Learning in CTE (Final Study Report)
High school students experiencing a
math-enhanced CTE curriculum will
develop a deeper and more sustained
understanding of mathematical
concepts than those students who
participate in the traditional CTE
Math in CTE Study
Key Questions of the Study
Does enhancing the CTE curriculum with
math increase math skills of CTE
Can we infuse enough math into CTE
curricula to meaningfully enhance the
academic skills of CTE participants
(Perkins IV Core Indicator)
. . . Without reducing technical skill
The Math-in-CTE Model:Core Principles
Develop and sustain a community of practice
Begin with the CTE curriculum and not with
the math curriculum
Understand math as essential workplace skill
Maximize the math in CTE curricula
CTE teachers are teachers of math-in-CTE
NOT math teachers
Note: Math in CTE does not take the place of math courses.
The integration of academics and CTE was the
second priority area among a field of 49 possibilities
surveyed for the last three years.
A Summary Report on the Third Annual Survey on Priorities in CTE Professional Development.
Pivnichny, T. G., Wichowski, C. P. & Heberley, G. (2007)
Association for Professional Development in Career and Technical Education, a subgroup Division
of the Association for Career and Technical Education.
Professional Development Best Practices
Using the Iowa Professional Development Model
Utilizing national and international data, the Math-in-CTE model follows the foundations and structure presented in The Iowa Professional Development Model.
Its data driven using scientific data.
Learning is at the center.
Its an ongoing cycle.
Formative and summative evaluation.
Coaching is built-in for sustainability.
Math-in-CTE Professional Development
July-Aug Sept-Nov Dec-Feb Mar-May June
Teach Lessons Teach Lessons
I Day Wrap-up
On-going monitoring of teacher progress
The Math-in-CTE Model:Professional Development
Professional Development Workshops
Curriculum mapping (math/CTE nexus)
Scope & Sequence (map the year)
Development of math-enhanced lessons
On-going math support/coaching
Teaching the Lessons (year-long)
The Math-in-CTE model aligns with the
Iowa Professional Development Model.
Begin with CTE Content
Look for places where math is part of the CTE
content (V-Tecs, AYES, MarkED, state guides,
last years maps)
Create map for the school year
Align map with planned curriculum for the year
(scope & sequence)
TIME CTE CONCEPT MATH CONCEPT MATH-IN-CTE
NA NA NA NA
DECA Orientation General Overview of
NA NA NA
Sales Unit Introduction to the 7
Survey, and Math Pre
NA Sept. 2
Sales Unit Ratio/Percentages #1 To Market, To
Market; Lesson #25
Standards 1, 6 Sept. 9
Sales Unit Graphing/Predictions
& Equations, Pattern
#4 - What Product to
Standards 1, 2,
3, 5, 6
Sample Scope & Sequence
The Math in CTE Pedagogy:7 elements of a Math-Enhanced Lesson
1. Introduce the CTE lesson
2. Assess students math awareness
3. Work through the embedded example
4. Work through related, contextual examples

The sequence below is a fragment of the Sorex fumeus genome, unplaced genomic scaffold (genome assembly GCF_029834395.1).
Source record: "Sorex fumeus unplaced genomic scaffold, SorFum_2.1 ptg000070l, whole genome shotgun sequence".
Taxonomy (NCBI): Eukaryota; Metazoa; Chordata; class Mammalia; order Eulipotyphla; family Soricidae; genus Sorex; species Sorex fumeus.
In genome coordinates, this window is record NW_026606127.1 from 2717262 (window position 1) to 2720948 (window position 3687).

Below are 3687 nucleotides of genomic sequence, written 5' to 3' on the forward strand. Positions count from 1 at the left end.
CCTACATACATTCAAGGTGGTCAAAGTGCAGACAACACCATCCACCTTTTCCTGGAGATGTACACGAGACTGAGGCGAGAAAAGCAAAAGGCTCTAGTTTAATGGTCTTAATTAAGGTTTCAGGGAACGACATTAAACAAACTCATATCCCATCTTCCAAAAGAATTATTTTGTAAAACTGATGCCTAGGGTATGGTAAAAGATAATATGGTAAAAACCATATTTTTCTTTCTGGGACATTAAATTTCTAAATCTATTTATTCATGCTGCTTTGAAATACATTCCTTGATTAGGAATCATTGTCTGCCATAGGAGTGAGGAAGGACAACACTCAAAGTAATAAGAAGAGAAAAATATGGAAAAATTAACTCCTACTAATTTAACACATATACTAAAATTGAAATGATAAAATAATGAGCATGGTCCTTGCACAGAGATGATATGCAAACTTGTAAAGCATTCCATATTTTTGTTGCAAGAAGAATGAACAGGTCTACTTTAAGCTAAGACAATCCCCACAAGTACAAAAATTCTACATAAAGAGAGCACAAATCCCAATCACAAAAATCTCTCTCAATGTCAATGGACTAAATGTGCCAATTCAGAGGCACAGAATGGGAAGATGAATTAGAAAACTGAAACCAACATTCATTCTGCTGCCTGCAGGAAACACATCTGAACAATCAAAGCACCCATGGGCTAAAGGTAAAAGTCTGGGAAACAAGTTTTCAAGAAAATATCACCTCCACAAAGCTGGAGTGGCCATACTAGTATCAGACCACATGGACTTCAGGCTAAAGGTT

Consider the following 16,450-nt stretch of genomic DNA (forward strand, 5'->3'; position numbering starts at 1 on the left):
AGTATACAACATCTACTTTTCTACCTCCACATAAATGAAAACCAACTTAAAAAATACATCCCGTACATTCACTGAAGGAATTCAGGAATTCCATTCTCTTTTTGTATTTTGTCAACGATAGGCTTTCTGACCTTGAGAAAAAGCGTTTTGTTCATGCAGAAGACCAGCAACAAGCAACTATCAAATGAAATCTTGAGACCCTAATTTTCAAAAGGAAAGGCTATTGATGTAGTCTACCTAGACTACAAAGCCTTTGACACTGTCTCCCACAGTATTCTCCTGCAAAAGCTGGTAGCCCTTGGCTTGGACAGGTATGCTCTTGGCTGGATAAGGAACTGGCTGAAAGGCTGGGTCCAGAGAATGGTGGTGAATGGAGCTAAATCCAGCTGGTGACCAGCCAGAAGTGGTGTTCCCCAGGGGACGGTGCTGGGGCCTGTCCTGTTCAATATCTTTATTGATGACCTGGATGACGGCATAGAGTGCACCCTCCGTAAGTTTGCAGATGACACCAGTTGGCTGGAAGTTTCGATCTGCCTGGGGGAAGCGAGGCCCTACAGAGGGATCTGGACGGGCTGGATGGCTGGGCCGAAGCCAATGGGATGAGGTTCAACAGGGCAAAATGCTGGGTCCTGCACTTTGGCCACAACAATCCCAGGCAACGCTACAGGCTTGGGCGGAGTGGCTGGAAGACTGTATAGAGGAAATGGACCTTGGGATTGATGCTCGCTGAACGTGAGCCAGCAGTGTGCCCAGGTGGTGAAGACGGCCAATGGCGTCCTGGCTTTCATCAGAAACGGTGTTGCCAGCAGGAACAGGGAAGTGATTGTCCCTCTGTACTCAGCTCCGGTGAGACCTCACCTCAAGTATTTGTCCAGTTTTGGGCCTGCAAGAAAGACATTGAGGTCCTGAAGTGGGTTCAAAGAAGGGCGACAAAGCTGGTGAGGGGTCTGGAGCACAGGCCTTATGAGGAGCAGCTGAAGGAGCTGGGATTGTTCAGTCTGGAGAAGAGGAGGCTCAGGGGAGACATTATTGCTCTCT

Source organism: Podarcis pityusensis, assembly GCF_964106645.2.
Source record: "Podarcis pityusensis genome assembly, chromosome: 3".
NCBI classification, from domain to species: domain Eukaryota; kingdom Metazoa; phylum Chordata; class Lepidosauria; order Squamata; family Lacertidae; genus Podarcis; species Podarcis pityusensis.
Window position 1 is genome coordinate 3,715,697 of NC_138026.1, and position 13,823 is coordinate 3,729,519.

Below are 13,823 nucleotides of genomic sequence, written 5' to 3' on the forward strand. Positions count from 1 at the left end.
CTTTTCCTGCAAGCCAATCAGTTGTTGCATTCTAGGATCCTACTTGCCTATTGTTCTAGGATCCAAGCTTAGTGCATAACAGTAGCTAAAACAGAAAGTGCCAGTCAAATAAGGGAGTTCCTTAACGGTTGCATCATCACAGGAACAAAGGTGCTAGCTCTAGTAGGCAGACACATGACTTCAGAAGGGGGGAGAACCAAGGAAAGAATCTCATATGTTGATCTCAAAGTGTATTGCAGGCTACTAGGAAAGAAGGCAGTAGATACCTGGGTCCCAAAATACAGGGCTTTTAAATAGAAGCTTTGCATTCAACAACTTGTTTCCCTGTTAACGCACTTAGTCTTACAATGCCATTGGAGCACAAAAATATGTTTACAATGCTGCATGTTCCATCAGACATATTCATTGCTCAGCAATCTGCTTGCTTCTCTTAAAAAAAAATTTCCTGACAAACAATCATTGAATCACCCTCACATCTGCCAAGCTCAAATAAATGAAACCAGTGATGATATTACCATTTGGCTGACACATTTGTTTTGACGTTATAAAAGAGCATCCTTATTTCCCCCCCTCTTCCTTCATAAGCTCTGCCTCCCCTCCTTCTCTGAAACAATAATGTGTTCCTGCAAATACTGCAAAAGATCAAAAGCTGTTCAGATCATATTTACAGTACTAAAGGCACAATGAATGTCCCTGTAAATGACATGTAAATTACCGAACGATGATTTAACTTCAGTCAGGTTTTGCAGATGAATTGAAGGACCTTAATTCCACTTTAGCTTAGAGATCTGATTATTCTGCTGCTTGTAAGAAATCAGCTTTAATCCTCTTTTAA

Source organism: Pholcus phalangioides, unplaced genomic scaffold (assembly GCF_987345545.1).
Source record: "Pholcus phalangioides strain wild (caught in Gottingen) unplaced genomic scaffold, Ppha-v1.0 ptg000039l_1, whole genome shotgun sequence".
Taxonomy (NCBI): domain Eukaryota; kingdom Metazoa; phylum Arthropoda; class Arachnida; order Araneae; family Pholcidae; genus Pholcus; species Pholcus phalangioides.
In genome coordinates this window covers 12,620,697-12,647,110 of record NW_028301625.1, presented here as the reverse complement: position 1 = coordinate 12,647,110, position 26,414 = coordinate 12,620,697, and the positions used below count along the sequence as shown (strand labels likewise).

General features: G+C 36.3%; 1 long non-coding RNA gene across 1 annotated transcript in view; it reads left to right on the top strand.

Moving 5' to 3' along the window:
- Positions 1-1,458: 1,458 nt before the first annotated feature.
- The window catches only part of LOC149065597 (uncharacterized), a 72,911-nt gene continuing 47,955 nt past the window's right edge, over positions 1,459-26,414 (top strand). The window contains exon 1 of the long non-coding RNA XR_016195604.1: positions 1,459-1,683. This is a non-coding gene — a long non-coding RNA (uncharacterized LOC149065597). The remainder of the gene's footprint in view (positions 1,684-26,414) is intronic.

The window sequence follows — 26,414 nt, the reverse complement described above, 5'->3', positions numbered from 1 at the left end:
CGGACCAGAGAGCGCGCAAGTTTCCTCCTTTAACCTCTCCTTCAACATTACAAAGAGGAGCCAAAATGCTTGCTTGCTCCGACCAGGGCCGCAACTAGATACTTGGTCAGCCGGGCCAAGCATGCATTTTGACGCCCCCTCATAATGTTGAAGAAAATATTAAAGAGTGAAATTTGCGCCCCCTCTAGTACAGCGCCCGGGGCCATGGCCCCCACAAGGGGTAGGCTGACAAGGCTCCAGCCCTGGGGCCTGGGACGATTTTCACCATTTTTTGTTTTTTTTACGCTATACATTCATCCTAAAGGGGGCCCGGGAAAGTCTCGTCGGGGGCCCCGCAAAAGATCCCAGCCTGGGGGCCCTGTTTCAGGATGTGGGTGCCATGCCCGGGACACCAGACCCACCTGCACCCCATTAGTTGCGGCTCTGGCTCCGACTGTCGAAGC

5. Work through traditional math examples
6. Students demonstrate understanding
7. Formal assessment
Introduce the CTE lesson
Explain the CTE lesson.
Identify, discuss, point out, pull out
the math embedded in the CTE
Assess students math awareness
Begin bridging between the CTE
Introduce math vocabulary through
the math embedded in the CTE.
Use methods and techniques to
assess the whole class.
Element 3: Work through the math
example embedded in the CTE
Work through the steps or
processes of the embedded
Introduce math procedures
Continue to bridge the CTE and
Element 4: Work through related
Using the same embedded math concept:
Work through similar problems in the
same occupational context.
Use examples of varying levels of
difficulty; order from basic to advanced.
Continue to bridge CTE and math
Check for understanding.
Element 5: Work through
traditional math examplesUsing the same embedded math concept:
Work from applied to abstract problems.
Work through examples as they may
appear on standardized tests.
Move from basic to advanced problems.
Continue to bridge CTE-math vocabulary.
Check for understanding.
Element 6: Students demonstrate
Provide students with opportunities to
demonstrate their understanding of
the math concepts embedded in the
Connect the math back to CTE
Conclude the lesson with CTE.
Element 7: Formal Assessment
Include math questions in formal
assessments, for example:
CTE unit exams
CTE project assessments
Final thoughts: Math-in-CTE
A powerful, evidence based strategy
for improving math skills of students;
A way but not THE way to help high
school students master math
Not a substitute for traditional math
Lab for mastering what many students
learn but dont understand
Makes it All Work!
The Math-in-CTE research-based
approach to professional development
and curriculum integration meets what
we are all trying to achieve improved
student learning. But most importantly, it
leads to improved math skills necessary
for student success in the workplace
Work on our partnership RFAs
Math-in-CTE TimelineBy Date Achieved
Jan 10th Receive participation commitment from merged areas.
Jan 18th 2 CTE areas identified and districts notified
Feb 11th 15th RFA Quadrant Meetings
Feb 29th RFA Due
Feb 29th Identify/Register Teacher Teams
April 21st 23rd ICN Planning meeting w/ State Leadership Team, Community Colleges, AEA Directors, and merged area participants.
June 9th 13th 5-Day Initial Professional Development Training Conference
Fall 08 2-Day Professional Development Meeting
Winter 09 2-Day Professional Development Meeting
End of School Year 09 1-Day Professional Development Meeting
09+ Ongoing Model Core, AIW, and other academic, CTE, and Perkins
meetings and activities to sustain the Math-in-CTE initiative
January 07, 2008 Draft